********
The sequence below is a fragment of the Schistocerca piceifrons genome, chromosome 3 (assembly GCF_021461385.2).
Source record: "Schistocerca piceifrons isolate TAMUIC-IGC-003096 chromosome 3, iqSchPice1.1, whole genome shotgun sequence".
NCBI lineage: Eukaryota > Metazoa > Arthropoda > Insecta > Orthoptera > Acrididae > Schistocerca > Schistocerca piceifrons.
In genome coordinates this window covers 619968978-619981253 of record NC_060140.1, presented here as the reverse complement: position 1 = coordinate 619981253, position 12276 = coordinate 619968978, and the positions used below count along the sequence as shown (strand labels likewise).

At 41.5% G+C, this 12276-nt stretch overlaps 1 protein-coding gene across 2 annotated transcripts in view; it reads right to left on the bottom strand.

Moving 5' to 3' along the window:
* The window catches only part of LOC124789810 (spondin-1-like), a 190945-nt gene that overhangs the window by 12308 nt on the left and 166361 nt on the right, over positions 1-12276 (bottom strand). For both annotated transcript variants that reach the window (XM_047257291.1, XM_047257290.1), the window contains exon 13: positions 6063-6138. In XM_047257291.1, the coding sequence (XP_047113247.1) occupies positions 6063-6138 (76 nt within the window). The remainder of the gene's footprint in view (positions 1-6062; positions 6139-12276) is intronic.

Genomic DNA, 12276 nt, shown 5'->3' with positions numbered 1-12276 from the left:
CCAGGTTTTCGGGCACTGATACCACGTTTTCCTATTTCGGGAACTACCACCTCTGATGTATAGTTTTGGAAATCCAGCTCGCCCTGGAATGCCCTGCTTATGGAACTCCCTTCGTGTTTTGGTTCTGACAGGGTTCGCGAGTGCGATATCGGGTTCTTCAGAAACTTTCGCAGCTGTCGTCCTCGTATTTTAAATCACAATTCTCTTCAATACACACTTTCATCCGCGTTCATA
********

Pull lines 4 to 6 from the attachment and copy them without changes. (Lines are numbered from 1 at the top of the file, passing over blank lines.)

In genome coordinates this window covers 619968978-619981253 of record NC_060140.1, presented here as the reverse complement: position 1 = coordinate 619981253, position 12276 = coordinate 619968978, and the positions used below count along the sequence as shown (strand labels likewise).

At 41.5% G+C, this 12276-nt stretch overlaps 1 protein-coding gene across 2 annotated transcripts in view; it reads right to left on the bottom strand.

Moving 5' to 3' along the window: